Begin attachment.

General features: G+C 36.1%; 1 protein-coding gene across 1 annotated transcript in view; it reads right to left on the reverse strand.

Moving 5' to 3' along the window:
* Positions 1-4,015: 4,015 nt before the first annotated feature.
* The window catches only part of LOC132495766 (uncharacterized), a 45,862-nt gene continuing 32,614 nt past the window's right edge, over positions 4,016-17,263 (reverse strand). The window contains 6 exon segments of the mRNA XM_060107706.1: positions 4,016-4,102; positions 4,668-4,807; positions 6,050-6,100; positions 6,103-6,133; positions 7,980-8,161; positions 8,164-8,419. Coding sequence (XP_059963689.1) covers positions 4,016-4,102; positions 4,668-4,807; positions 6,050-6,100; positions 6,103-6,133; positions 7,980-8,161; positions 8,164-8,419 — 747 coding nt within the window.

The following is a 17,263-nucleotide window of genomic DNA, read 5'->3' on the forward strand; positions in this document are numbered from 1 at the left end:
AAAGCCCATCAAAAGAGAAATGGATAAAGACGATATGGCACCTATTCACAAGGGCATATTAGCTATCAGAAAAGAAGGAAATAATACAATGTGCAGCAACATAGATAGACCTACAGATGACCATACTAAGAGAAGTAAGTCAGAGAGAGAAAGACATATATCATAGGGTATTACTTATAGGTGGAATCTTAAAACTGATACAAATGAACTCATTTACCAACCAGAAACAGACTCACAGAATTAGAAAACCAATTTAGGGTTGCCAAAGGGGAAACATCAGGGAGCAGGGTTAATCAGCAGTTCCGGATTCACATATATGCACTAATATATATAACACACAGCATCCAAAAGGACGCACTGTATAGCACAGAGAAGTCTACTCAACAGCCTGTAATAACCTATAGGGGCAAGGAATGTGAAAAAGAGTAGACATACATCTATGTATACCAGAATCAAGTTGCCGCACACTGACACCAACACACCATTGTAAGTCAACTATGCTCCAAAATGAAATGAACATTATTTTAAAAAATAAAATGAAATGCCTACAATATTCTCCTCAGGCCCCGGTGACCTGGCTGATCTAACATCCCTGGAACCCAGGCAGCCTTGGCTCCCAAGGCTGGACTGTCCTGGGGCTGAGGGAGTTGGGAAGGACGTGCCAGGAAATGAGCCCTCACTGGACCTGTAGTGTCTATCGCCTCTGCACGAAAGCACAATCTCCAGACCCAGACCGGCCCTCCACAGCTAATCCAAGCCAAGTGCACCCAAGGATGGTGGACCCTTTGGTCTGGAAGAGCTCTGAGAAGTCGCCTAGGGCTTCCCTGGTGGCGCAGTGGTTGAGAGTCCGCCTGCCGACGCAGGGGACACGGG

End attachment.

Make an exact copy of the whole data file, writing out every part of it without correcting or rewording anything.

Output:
General features: G+C 36.1%; 1 protein-coding gene across 1 annotated transcript in view; it reads right to left on the reverse strand.

Moving 5' to 3' along the window:
* Positions 1-4,015: 4,015 nt before the first annotated feature.
* The window catches only part of LOC132495766 (uncharacterized), a 45,862-nt gene continuing 32,614 nt past the window's right edge, over positions 4,016-17,263 (reverse strand). The window contains 6 exon segments of the mRNA XM_060107706.1: positions 4,016-4,102; positions 4,668-4,807; positions 6,050-6,100; positions 6,103-6,133; positions 7,980-8,161; positions 8,164-8,419. Coding sequence (XP_059963689.1) covers positions 4,016-4,102; positions 4,668-4,807; positions 6,050-6,100; positions 6,103-6,133; positions 7,980-8,161; positions 8,164-8,419 — 747 coding nt within the window.

The following is a 17,263-nucleotide window of genomic DNA, read 5'->3' on the forward strand; positions in this document are numbered from 1 at the left end:
AAAGCCCATCAAAAGAGAAATGGATAAAGACGATATGGCACCTATTCACAAGGGCATATTAGCTATCAGAAAAGAAGGAAATAATACAATGTGCAGCAACATAGATAGACCTACAGATGACCATACTAAGAGAAGTAAGTCAGAGAGAGAAAGACATATATCATAGGGTATTACTTATAGGTGGAATCTTAAAACTGATACAAATGAACTCATTTACCAACCAGAAACAGACTCACAGAATTAGAAAACCAATTTAGGGTTGCCAAAGGGGAAACATCAGGGAGCAGGGTTAATCAGCAGTTCCGGATTCACATATATGCACTAATATATATAACACACAGCATCCAAAAGGACGCACTGTATAGCACAGAGAAGTCTACTCAACAGCCTGTAATAACCTATAGGGGCAAGGAATGTGAAAAAGAGTAGACATACATCTATGTATACCAGAATCAAGTTGCCGCACACTGACACCAACACACCATTGTAAGTCAACTATGCTCCAAAATGAAATGAACATTATTTTAAAAAATAAAATGAAATGCCTACAATATTCTCCTCAGGCCCCGGTGACCTGGCTGATCTAACATCCCTGGAACCCAGGCAGCCTTGGCTCCCAAGGCTGGACTGTCCTGGGGCTGAGGGAGTTGGGAAGGACGTGCCAGGAAATGAGCCCTCACTGGACCTGTAGTGTCTATCGCCTCTGCACGAAAGCACAATCTCCAGACCCAGACCGGCCCTCCACAGCTAATCCAAGCCAAGTGCACCCAAGGATGGTGGACCCTTTGGTCTGGAAGAGCTCTGAGAAGTCGCCTAGGGCTTCCCTGGTGGCGCAGTGGTTGAGAGTCCGCCTGCCGACGCAGGGGACACGGG